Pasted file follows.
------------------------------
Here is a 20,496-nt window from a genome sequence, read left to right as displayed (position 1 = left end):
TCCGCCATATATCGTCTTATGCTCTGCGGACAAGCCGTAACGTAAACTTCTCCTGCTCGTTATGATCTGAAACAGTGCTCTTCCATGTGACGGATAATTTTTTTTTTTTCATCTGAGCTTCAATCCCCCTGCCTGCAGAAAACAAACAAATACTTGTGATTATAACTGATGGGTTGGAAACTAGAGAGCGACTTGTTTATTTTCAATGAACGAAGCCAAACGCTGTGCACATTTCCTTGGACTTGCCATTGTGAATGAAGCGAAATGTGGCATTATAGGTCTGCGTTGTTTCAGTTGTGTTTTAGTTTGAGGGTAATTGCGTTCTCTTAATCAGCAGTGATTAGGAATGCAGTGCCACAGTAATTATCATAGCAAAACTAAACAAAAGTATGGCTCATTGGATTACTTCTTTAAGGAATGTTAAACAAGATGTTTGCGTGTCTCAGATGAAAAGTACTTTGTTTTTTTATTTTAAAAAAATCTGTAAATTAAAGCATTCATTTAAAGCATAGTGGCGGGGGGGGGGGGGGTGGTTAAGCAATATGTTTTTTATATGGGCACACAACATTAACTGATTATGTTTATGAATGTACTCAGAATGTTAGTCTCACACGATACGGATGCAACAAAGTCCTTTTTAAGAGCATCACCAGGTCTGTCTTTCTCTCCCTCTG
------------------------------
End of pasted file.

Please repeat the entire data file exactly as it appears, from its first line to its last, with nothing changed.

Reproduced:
Here is a 20,496-nt window from a genome sequence, read left to right as displayed (position 1 = left end):
TCCGCCATATATCGTCTTATGCTCTGCGGACAAGCCGTAACGTAAACTTCTCCTGCTCGTTATGATCTGAAACAGTGCTCTTCCATGTGACGGATAATTTTTTTTTTTTCATCTGAGCTTCAATCCCCCTGCCTGCAGAAAACAAACAAATACTTGTGATTATAACTGATGGGTTGGAAACTAGAGAGCGACTTGTTTATTTTCAATGAACGAAGCCAAACGCTGTGCACATTTCCTTGGACTTGCCATTGTGAATGAAGCGAAATGTGGCATTATAGGTCTGCGTTGTTTCAGTTGTGTTTTAGTTTGAGGGTAATTGCGTTCTCTTAATCAGCAGTGATTAGGAATGCAGTGCCACAGTAATTATCATAGCAAAACTAAACAAAAGTATGGCTCATTGGATTACTTCTTTAAGGAATGTTAAACAAGATGTTTGCGTGTCTCAGATGAAAAGTACTTTGTTTTTTTATTTTAAAAAAATCTGTAAATTAAAGCATTCATTTAAAGCATAGTGGCGGGGGGGGGGGGGGTGGTTAAGCAATATGTTTTTTATATGGGCACACAACATTAACTGATTATGTTTATGAATGTACTCAGAATGTTAGTCTCACACGATACGGATGCAACAAAGTCCTTTTTAAGAGCATCACCAGGTCTGTCTTTCTCTCCCTCTG